Single Source the cheap and dirty way

Subject: Single Source the cheap and dirty way
From: "Mike Starr" <writstar -at- wi -dot- net>
To: "TECHWR-L" <techwr-l -at- lists -dot- raycomm -dot- com>
Date: Sat, 8 Sep 2001 01:54:52 -0500

While I agree with Andrew that there are many who would spend huge amounts
of money and devote an enormous amount of writer-months to cobbling
together a single-sourcing solution, I've done it the cheap and easy way
several times and I'll continue to do it that way as long as I'm permitted.

I've always approached a software documentation project by first creating
as comprehensive a user's manual as possible. That means I put together
descriptive text about the product and the way it functions, procedural
text that describes as many common procedures as possible and complete
reference text that describes every menu item and control in the interface.
I'm not afraid to admit in public that I sometimes use many more heading
levels than the conventional wisdom insists are appropriate for "quality"
documentation, but the end result is that when I'm done, every control in
every dialog box and every menu item or toolbar button will have its own
distinct chunk of text. I write all of this stuff knowing full well that
I'm going to build a help file out of it when I'm done so I don't have to
rewrite any of it.

When the manual's done and been blessed by whatever pointy-haired-bosses
and powers-that-be run the show, I create the PDF version of the manual and
(if necessary) the Postscript output for print production. Now comes the
fun part.... I apply a spiffy second template to a copy of the Word file
(AAACCCCKK, did he say Word??), export it as RTF and then import the RTF
into ForeHelp. Every heading in my document becomes the title of a help
file topic. Now all I have to do is apply the context IDs, create the
contents file and build the browse sequences. Voila... total time to
repurpose a 300-page comprehensive user's manual into a comprehensive help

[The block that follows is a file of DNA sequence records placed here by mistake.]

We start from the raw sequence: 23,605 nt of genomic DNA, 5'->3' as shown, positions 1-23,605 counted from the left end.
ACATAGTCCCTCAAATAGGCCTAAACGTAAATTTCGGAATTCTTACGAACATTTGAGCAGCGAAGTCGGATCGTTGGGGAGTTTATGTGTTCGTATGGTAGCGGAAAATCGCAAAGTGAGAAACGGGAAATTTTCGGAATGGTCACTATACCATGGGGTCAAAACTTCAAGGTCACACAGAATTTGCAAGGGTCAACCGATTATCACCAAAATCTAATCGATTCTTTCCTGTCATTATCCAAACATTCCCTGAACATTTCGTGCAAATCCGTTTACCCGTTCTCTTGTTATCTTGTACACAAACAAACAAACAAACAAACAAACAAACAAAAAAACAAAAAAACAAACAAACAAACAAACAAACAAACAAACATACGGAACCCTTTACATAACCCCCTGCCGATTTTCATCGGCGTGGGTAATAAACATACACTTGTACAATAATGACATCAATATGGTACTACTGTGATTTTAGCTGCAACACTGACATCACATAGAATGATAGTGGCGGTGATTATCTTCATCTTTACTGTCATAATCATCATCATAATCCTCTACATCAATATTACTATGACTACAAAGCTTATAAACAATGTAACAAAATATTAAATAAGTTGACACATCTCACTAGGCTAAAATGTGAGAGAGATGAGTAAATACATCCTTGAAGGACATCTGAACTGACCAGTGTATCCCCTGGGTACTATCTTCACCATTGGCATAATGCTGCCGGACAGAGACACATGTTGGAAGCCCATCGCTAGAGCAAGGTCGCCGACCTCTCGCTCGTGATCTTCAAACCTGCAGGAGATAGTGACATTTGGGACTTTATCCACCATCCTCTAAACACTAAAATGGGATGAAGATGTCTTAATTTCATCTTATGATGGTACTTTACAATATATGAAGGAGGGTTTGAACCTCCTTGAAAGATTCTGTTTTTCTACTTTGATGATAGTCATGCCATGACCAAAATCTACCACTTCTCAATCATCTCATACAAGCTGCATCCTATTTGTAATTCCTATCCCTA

file?? Three or four days. And I can do it in that short a time because I'm
already intimately familiar with every topic in the help file because I've
been living with it in the form of the manual. I know the stuff cold and I
don't have to fiddle around trying to figure out how to put it all together.

I do have to join Andrew in saying that the writer needs to know the stuff
inside out. I don't just sit on my ample keister waiting for some
subject-matter expert to hand me bits of the manual. I get in there and
learn what the product does and how it does it and WHY it does it. I learn
it by playing with the product, making the stupid mistakes a clueless
newbie makes, by asking the same stupid questions and by prying the
information out of every nook and cranny of the organization, sometimes
making myself a godawful pain in the ass in the process.

So, yeah, I can't just click a button and build a help file but given that
I probably would have had to invest in multiple thousands of dollars of
software and spent weeks upon weeks learning it and still more weeks upon
weeks trying to make it work, I think I've come out just fine. And the
bottom line... my clients have been mightily pleased with that approach as
well. One recent client's comment... "We've gone from no documentation to
having the best documentation in the industry." I told him "Do me a
favor... put that in writing, will ya??" He said "You bet."


Mike Starr WriteStarr Information Services
Technical Writer - Online Help Developer - Technical Illustrator
Graphic Designer - Desktop Publisher - MS Office Expert
Office: (262) 694-1028 - Pager: (414) 318-9509 - Fax: (262) 697-6334
Home (262) 694-0932 - mike -at- writestarr -dot- com -


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